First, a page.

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Open Access Publications from the University of California

Experimental Tests of Rapid Eco-Evolutionary Dynamics in a Plant-Herbivore System

  • Author(s): Turcotte, Martin
  • Advisor(s): Reznick, David N.
  • Hare, J. Daniel
  • et al.
Abstract

Examples of rapid evolution, occurring within a few dozen generations or less, have recently increased substantially. Evolution on these timescales suggests the possibility that rapid evolution could reciprocally interact with short-term ecological dynamics, a process termed `Eco-Evolutionary Dynamics'. My dissertation experimentally tests these interactions in an aphid (Myzus persicae) and an undomesticated mustard host (Hirschfeldia incana).

Aphid clonal lineages were collected from a local population, and found to differ by up to 17% in intrinsic growth rate. This variation was used to conduct experimental evolution. Experiment 1 quantified how aphid rapid evolution impacts concurrent aphid population dynamics in the greenhouse. I manipulated the amount of genetic variation in intrinsic growth rate by manipulating the genetic composition of aphid populations, which altered rates of evolution. Significant changes in clonal frequencies (or gene frequencies) occurred within a few weeks. Evolving populations grew significantly faster, up to 34%, and reached higher densities compared to non-evolving control populations.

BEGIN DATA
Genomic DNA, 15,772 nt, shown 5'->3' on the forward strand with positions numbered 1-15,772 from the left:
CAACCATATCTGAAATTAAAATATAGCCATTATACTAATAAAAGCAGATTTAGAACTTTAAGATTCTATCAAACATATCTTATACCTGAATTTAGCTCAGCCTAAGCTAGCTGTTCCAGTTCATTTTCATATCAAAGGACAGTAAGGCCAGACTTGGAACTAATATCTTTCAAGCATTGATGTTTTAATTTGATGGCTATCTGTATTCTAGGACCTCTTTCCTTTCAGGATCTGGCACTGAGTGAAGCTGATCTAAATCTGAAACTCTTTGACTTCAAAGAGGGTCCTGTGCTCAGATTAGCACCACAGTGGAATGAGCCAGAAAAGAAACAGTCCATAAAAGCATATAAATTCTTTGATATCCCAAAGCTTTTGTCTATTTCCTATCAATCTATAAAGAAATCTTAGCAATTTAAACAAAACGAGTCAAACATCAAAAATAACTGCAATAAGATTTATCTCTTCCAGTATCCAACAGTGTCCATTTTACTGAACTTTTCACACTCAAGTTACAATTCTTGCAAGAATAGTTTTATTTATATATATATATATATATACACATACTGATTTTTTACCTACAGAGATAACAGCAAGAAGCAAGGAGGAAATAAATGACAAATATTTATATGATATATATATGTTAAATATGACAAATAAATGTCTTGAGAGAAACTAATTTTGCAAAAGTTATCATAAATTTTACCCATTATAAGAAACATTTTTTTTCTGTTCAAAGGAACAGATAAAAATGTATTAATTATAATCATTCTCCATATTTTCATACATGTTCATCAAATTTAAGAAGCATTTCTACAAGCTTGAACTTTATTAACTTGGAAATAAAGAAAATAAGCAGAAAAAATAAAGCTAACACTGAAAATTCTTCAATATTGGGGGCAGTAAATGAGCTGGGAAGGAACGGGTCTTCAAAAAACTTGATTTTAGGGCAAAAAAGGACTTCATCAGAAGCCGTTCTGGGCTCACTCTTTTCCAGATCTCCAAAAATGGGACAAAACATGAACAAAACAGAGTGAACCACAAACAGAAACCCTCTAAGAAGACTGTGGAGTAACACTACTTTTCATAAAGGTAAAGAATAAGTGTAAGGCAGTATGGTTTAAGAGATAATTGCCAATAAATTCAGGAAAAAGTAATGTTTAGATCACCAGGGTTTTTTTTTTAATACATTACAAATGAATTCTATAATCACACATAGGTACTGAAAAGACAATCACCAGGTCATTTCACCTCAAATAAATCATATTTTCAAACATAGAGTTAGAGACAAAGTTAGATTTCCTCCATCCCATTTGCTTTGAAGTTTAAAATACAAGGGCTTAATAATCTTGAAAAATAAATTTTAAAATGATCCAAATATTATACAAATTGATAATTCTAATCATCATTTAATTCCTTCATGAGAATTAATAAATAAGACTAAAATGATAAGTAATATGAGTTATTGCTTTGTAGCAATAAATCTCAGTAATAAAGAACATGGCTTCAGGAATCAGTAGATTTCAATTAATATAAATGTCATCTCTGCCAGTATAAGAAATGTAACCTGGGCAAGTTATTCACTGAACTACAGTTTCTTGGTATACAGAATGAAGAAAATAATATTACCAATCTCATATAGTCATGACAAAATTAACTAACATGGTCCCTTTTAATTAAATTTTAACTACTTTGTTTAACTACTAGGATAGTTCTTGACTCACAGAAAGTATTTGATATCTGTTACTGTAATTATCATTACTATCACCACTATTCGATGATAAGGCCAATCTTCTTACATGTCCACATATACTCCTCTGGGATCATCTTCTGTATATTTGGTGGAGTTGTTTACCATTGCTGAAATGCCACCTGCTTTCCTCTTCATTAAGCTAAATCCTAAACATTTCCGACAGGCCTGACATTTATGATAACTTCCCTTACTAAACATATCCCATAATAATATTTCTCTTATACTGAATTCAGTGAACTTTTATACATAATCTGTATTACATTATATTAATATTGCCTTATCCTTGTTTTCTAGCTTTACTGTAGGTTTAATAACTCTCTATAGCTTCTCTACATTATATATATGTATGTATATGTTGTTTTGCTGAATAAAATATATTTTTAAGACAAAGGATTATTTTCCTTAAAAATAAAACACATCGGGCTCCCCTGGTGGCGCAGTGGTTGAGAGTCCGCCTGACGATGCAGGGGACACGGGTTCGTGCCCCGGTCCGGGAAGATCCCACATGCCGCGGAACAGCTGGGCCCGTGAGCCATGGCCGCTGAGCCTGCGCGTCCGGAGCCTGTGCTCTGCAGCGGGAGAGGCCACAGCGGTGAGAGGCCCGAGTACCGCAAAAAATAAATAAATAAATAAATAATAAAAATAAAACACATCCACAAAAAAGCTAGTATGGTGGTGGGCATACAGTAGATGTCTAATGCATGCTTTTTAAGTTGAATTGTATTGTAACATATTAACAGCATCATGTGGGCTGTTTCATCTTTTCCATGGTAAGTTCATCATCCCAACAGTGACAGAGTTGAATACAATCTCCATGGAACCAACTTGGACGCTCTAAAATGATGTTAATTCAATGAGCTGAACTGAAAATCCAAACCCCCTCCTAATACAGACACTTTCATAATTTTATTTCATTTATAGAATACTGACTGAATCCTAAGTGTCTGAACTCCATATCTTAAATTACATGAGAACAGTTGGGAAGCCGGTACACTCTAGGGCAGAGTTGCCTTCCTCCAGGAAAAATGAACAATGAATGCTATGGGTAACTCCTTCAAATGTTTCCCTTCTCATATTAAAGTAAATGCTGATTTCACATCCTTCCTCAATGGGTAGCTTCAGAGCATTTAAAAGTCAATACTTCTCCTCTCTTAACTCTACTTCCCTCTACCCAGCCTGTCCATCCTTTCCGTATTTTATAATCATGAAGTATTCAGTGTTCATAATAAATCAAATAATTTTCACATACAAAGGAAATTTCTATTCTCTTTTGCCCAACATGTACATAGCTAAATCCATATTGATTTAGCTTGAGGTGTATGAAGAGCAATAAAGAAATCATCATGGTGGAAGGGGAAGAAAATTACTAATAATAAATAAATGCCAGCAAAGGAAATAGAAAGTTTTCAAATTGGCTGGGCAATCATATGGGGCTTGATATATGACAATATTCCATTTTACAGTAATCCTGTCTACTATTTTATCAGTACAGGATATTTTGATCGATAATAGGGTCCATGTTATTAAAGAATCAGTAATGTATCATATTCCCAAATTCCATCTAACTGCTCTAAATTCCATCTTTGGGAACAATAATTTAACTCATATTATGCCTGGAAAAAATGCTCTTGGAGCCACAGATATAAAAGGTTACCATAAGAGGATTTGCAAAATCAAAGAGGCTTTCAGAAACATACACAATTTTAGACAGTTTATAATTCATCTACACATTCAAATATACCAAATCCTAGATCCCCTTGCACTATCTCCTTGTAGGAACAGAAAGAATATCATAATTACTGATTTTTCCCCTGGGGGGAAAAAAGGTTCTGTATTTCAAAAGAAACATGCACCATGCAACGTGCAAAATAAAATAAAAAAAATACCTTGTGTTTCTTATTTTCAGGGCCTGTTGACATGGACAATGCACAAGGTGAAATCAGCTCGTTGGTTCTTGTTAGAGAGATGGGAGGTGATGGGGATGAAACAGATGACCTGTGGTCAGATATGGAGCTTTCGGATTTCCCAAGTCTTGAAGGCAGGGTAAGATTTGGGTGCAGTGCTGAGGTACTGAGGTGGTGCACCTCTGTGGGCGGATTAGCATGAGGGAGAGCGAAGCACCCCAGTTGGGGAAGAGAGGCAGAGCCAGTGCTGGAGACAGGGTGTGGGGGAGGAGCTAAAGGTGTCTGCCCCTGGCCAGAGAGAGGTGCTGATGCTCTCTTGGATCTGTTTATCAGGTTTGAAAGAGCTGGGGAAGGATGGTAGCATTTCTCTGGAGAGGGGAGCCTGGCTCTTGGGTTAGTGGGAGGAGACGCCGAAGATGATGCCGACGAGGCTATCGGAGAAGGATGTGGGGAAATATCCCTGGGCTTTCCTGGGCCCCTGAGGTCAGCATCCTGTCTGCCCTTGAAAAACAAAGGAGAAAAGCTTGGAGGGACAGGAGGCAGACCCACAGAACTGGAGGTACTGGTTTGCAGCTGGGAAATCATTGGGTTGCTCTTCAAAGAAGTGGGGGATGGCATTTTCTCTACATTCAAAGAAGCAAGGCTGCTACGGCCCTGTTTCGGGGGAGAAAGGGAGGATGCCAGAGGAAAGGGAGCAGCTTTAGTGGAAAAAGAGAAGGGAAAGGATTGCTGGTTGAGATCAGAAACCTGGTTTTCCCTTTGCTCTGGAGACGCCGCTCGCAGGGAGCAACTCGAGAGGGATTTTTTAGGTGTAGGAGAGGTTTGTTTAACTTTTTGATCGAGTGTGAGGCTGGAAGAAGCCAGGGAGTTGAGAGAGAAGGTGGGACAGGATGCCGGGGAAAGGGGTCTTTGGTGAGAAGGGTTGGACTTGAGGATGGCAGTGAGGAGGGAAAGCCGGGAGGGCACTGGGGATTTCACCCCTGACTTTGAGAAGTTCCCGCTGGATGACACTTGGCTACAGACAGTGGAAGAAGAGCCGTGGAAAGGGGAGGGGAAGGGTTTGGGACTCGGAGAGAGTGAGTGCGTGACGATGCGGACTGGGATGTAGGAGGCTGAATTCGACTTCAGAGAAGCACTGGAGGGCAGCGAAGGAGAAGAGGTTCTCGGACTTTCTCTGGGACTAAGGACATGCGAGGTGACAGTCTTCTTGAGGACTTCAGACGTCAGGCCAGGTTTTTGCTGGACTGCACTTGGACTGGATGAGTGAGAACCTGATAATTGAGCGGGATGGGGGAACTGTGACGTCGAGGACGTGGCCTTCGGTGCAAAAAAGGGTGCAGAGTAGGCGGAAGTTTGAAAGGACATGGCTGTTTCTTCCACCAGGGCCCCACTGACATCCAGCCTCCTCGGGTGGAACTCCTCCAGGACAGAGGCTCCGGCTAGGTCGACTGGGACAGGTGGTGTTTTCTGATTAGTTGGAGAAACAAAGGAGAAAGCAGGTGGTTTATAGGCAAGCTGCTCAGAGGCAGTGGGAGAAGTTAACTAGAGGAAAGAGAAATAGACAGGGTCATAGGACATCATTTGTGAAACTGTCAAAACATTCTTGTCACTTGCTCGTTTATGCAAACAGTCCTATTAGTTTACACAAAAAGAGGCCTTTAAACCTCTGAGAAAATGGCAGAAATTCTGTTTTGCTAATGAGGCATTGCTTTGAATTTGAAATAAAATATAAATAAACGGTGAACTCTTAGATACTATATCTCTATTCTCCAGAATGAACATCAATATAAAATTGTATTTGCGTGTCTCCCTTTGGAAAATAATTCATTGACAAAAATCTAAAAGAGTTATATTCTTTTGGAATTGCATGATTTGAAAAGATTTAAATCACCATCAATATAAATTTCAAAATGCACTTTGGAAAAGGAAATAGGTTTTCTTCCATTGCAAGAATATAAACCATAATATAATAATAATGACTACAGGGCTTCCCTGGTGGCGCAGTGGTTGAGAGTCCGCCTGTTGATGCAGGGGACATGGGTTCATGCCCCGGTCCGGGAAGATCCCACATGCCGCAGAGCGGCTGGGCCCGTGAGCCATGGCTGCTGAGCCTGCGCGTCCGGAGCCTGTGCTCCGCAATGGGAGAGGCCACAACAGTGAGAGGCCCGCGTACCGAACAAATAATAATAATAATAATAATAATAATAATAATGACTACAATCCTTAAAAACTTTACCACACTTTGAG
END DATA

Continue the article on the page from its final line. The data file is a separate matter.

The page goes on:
I then tested whether rapid evolution significantly impacts population dynamics in the wild. Evolving populations grew significantly faster, up to 42%, and reached up to 67% higher densities compared to non-evolving controls even in the face of environmental variation. Yet evolution only had this impact in the natural uncaged treatments highlighting that ecological context alters the strength of eco-evolutionary dynamics.

Finally, the last experiment tested the full eco-evolutionary dynamic cycle of dual causality between ecological dynamics (density) and evolutionary dynamics in the greenhouse. Initial aphid density altered the rate and outcome of evolution. Density also quantitatively and qualitatively altered how rapid evolution impacts population growth rate sometimes accelerating or decelerating growth. This experiment also revealed that rapid evolution and intraspecific density have similar relative impact sizes on population growth rate.

My dissertation experimentally quantified strong reciprocal causal interactions between rapid evolution and population dynamics on short-timescales in both greenhouse and in the field in a plant-herbivore system for the first time. Such interactions strongly countermand the assumption that evolution is too slow to influence population dynamics and suggests that ecological and evolutionary predictions would be improved if these interactions were integrated into predictive models.

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